The ferocious, tenacious wolverine is the largest member of the Mustelidea family, the same family that skunks are in, so it is not surprising that the wolverine can also emit a powerful odor.
Wolverines, which are native to the northern parts of the Northern Hemisphere, are aggressive and fierce. They are proportionately stronger than their size would suggest.
Full-grown wolverines are only about 15 to 18 inches tall and weigh about 30 to 40 pounds. They are low to the ground with muscular legs, sharp claws, and mighty jaws.
They have a molar in the rear of their mouths positioned in such a way that the wolverine can rip flesh more easily.
Like its cousin, the skunk, wolverines have anal scent glands. The noxious chemicals released from these glands are used to mark the animal’s territory and to attract a mate.
Although they are able to, the wolverine does not spray its pungent scent at its enemies as often as skunks, but instead uses the strong odor to deter predators from coming close.
Scientific Name (genus): Folivora
Quick Summary: Smelly due to poor hygiene
Sloths, which include two-toed and three-toed sloths, are slow-moving mammals that are native to Central and South America. As herbivores, sloths spend the majority of their time in trees, hanging upside down and eating flowers, leaves, and fruits.
Sloths have long, shaggy fur that is thick enough to protect them from the elements. It is gray in color to help the animals blend into their surroundings.
The distinguishing characteristic of sloths is their extremely low metabolism, which explains why they move so slowly and sleep for 20 hours a day.
Unlike skunks and millipedes, sloths do not have scent glands that produce odiferous smells. Sloths don’t sweat, so they don’t have a natural body odor either. But they do often smell incredibly bad.
Their foul smell can be attributed to poor hygiene and laziness. Sloths are so sedentary that green algae grow on their thick fur, giving them a greenish appearance and a distinctive musty odor.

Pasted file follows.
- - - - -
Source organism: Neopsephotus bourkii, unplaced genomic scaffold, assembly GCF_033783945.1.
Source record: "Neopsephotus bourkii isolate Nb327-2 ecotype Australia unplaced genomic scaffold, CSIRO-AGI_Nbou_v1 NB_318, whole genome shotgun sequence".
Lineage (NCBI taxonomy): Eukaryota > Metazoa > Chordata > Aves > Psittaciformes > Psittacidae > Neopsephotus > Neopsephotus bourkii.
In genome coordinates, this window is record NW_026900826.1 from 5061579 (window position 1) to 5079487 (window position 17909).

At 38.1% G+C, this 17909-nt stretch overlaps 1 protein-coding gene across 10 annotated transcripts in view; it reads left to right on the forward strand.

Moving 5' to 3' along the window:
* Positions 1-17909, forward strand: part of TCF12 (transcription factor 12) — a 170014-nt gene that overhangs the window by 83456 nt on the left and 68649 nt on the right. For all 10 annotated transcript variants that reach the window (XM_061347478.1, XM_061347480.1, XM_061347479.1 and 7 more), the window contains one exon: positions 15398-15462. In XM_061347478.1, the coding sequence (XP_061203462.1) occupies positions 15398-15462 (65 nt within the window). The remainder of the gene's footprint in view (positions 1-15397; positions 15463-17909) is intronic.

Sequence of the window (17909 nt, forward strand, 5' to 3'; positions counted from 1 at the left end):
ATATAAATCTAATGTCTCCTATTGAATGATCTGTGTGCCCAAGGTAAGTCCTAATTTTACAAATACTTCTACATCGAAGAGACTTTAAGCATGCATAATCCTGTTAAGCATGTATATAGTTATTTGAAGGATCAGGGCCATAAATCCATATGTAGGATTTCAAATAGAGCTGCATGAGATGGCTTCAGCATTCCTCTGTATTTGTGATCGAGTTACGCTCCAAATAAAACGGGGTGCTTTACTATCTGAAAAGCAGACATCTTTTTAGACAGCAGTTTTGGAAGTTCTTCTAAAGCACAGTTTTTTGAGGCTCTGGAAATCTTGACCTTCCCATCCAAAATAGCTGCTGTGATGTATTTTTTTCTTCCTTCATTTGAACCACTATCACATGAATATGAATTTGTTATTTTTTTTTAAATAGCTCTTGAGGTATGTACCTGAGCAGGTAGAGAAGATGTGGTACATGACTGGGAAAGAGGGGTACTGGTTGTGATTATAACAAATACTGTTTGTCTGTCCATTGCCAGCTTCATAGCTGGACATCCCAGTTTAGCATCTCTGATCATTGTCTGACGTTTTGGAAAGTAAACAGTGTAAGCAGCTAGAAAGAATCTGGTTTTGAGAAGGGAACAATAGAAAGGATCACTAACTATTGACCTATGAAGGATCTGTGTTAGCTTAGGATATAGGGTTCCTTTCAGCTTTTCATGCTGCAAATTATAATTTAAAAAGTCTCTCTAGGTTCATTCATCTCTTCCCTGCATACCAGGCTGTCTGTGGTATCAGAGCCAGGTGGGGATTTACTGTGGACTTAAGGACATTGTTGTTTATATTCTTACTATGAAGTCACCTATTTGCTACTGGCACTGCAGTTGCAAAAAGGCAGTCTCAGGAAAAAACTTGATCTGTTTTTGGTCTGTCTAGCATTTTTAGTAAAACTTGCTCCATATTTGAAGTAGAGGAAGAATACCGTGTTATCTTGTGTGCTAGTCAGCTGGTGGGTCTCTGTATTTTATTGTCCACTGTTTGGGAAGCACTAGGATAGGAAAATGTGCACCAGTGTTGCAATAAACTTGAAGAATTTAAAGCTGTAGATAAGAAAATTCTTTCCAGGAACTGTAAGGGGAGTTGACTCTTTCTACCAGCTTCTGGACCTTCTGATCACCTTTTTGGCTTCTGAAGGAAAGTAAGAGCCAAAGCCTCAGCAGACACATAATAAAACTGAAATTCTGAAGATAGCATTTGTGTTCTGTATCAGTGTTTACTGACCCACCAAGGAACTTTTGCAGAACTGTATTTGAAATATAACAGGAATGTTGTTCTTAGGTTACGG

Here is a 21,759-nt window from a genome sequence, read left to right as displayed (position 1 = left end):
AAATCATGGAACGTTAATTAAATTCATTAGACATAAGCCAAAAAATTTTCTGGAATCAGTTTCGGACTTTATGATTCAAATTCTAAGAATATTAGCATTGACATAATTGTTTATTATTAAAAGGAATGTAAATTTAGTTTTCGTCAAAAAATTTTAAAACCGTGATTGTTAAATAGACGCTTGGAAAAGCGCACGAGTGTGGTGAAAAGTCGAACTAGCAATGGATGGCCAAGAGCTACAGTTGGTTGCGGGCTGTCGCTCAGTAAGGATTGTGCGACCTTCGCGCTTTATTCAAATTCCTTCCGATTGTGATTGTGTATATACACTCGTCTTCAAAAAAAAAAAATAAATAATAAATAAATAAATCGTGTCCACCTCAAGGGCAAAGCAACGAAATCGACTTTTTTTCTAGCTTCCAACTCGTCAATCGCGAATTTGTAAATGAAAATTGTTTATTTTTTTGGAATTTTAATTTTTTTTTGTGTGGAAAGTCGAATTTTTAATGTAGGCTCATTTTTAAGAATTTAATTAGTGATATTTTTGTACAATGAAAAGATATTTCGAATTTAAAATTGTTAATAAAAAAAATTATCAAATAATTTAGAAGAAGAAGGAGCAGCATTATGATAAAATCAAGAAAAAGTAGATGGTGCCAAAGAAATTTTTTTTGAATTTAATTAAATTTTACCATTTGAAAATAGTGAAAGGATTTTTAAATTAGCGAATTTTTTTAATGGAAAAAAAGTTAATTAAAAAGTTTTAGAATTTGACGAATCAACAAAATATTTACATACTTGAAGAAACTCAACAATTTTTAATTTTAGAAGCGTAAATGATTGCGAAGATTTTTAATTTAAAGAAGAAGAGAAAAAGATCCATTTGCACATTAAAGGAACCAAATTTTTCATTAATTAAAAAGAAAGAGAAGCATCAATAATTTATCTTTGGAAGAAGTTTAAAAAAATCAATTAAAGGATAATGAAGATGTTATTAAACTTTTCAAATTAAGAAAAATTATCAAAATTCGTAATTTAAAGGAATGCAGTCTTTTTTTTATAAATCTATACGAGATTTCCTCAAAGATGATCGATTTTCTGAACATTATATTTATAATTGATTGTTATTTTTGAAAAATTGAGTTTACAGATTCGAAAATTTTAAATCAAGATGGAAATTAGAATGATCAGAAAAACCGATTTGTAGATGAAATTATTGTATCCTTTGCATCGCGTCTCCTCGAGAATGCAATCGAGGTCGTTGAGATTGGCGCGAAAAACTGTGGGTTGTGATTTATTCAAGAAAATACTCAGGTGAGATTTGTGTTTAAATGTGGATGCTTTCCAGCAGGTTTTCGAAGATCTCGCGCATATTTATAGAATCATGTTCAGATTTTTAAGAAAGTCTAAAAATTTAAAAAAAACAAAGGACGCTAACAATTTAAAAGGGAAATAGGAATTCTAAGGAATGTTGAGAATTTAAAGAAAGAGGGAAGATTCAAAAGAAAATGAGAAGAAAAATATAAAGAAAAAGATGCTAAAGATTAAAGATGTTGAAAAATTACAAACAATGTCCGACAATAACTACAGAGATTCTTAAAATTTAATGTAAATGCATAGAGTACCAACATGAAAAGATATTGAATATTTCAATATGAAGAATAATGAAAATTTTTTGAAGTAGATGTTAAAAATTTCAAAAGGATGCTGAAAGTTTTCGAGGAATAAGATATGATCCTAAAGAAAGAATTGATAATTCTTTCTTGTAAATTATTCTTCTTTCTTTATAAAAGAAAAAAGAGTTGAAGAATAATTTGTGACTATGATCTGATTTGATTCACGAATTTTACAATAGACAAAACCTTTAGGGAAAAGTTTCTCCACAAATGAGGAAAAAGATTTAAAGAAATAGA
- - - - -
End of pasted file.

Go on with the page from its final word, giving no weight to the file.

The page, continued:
The algae, in turn, serves as a food source for other species, such as the sloth moth, that move into the sloth’s fur to be close to the food source and add to the smell.
Sloths can swim, so they have the ability to wash themselves, but they are typically too lazy to do so. They prefer to stay in their trees and sleep.
Scientific Name: Pterois volitans
Quick Summary: An underwater stench
Lionfish are native to the Indo-Pacific region. They are commonly found in coral reefs but have also been observed in coastal mangroves and salt marshes.
These marine fish are known for their distinctive venomous spines which the lionfish uses to protect itself.
Lionfish are so named because the spikes fanning out from the fish’s body resemble a lion’s mane. They are colorful fish with orange and white stripes.
The lionfish’s spikes are venomous and are used both for protection and hunting.
If that weren’t bad enough, the lionfish will also confuse its prey by vomiting out a mixture of stomach acids and bodily fluids to cloud up the water. This mixture has an unpleasant smell that will also create enough chaos for it to swoop in and kill its prey.
15. Hooker’s Sea Lions (New Zealand Sea Lions)
Scientific Name: Phocarctos hookeri
Quick Summary: Bad fish breath
The hooker’s sea lion, also called the New Zealand sea lion, is the rarest of all sea lion species. It is the only member of its genus. It is found on the coasts of New Zealand’s South and Stewart islands, as well as Auckland and Campbell islands.
One of the most unique characteristics of the Hooker’s sea lions is that the females will move inland with their pups during the breeding season.
They move from the sandy beaches and rocky outcroppings to the inland forests and grasslands, sometimes as far as a mile and a half from the water. They are the only sea lion species to take up residence in forests.
Hooker’s sea lions feed on a variety of fish, seabirds, crustaceans, squid, and marine animals. It will even hunt fur seals.
Hooker’s sea lions are not at the top of the food chain, as they are prey animals for sharks and whales.
Perhaps due to its diet of seafood, the Hooker’s sea lion is known for having the worst breath of any of its relatives. When it opens its mouth, the foul odor pours out.
Although biologists don’t believe the sea lions’ halitosis is a defense mechanism, there has been some speculation that the strong odor might lead sharks to mistake the sea lions for whales.
Scientific Name (genus): members of the Didelphimorphia genus
Quick Summary: Scent gland and strong urine
The only marsupial native to North America, opossums are small- to medium-sized mammals with long hairless prehensile tails and opposable digits on their hind feet. This helps the animal to climb trees.
They don’t generally burrow for themselves, but they will move into an abandoned burrow.
Opossums have several defense mechanisms to help them ward off predators. They famously ‘play dead’ when faced with danger.
They can also increase their salvia and turn it into a frothy foam when they snarl at their enemy. This mimics the foaming-at-the-mouth symptom of diseases in animals so it can be a deterrent.
When it feels threatened, the opossum can release a powerful-smelling greenish fluid from its anal scent glands. Unlike the skunk, the opossums can’t spray this noxious liquid at its foes, but the smell is often all that is needed to turn away a predator.